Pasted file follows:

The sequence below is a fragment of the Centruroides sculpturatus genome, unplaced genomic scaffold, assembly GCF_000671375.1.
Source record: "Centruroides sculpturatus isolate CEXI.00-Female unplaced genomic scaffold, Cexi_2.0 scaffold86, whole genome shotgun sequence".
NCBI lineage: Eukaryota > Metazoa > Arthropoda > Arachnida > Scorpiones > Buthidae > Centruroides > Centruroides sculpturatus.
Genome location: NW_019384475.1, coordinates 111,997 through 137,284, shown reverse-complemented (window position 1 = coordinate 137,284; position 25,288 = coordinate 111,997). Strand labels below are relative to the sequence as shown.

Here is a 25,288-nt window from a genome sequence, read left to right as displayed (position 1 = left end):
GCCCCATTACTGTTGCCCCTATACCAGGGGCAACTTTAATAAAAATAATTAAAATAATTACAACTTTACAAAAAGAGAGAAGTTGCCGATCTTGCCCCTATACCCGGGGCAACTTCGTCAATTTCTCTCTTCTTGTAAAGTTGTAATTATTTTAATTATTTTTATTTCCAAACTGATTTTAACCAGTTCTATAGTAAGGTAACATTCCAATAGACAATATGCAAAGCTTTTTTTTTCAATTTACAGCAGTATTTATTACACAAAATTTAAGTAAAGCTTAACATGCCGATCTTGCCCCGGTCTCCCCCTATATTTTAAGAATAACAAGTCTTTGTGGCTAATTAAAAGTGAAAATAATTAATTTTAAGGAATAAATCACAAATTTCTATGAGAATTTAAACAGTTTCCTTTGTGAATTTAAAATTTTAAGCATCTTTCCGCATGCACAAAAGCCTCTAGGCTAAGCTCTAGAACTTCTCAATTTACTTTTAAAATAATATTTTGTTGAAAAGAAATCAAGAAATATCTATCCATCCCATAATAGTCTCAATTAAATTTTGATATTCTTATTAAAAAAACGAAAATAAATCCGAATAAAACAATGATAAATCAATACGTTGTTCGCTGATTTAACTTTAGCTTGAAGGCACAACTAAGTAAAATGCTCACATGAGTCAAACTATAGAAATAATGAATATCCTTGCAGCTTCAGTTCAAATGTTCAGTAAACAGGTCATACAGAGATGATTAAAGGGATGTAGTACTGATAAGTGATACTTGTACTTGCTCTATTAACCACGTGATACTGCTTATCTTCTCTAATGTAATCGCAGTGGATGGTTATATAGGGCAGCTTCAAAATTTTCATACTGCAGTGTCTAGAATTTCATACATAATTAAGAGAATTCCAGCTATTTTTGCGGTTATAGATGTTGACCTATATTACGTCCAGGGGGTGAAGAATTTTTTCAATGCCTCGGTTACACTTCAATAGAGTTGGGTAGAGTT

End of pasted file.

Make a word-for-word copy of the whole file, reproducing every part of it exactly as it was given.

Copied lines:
The sequence below is a fragment of the Centruroides sculpturatus genome, unplaced genomic scaffold, assembly GCF_000671375.1.
Source record: "Centruroides sculpturatus isolate CEXI.00-Female unplaced genomic scaffold, Cexi_2.0 scaffold86, whole genome shotgun sequence".
NCBI lineage: Eukaryota > Metazoa > Arthropoda > Arachnida > Scorpiones > Buthidae > Centruroides > Centruroides sculpturatus.
Genome location: NW_019384475.1, coordinates 111,997 through 137,284, shown reverse-complemented (window position 1 = coordinate 137,284; position 25,288 = coordinate 111,997). Strand labels below are relative to the sequence as shown.

Here is a 25,288-nt window from a genome sequence, read left to right as displayed (position 1 = left end):
GCCCCATTACTGTTGCCCCTATACCAGGGGCAACTTTAATAAAAATAATTAAAATAATTACAACTTTACAAAAAGAGAGAAGTTGCCGATCTTGCCCCTATACCCGGGGCAACTTCGTCAATTTCTCTCTTCTTGTAAAGTTGTAATTATTTTAATTATTTTTATTTCCAAACTGATTTTAACCAGTTCTATAGTAAGGTAACATTCCAATAGACAATATGCAAAGCTTTTTTTTTCAATTTACAGCAGTATTTATTACACAAAATTTAAGTAAAGCTTAACATGCCGATCTTGCCCCGGTCTCCCCCTATATTTTAAGAATAACAAGTCTTTGTGGCTAATTAAAAGTGAAAATAATTAATTTTAAGGAATAAATCACAAATTTCTATGAGAATTTAAACAGTTTCCTTTGTGAATTTAAAATTTTAAGCATCTTTCCGCATGCACAAAAGCCTCTAGGCTAAGCTCTAGAACTTCTCAATTTACTTTTAAAATAATATTTTGTTGAAAAGAAATCAAGAAATATCTATCCATCCCATAATAGTCTCAATTAAATTTTGATATTCTTATTAAAAAAACGAAAATAAATCCGAATAAAACAATGATAAATCAATACGTTGTTCGCTGATTTAACTTTAGCTTGAAGGCACAACTAAGTAAAATGCTCACATGAGTCAAACTATAGAAATAATGAATATCCTTGCAGCTTCAGTTCAAATGTTCAGTAAACAGGTCATACAGAGATGATTAAAGGGATGTAGTACTGATAAGTGATACTTGTACTTGCTCTATTAACCACGTGATACTGCTTATCTTCTCTAATGTAATCGCAGTGGATGGTTATATAGGGCAGCTTCAAAATTTTCATACTGCAGTGTCTAGAATTTCATACATAATTAAGAGAATTCCAGCTATTTTTGCGGTTATAGATGTTGACCTATATTACGTCCAGGGGGTGAAGAATTTTTTCAATGCCTCGGTTACACTTCAATAGAGTTGGGTAGAGTT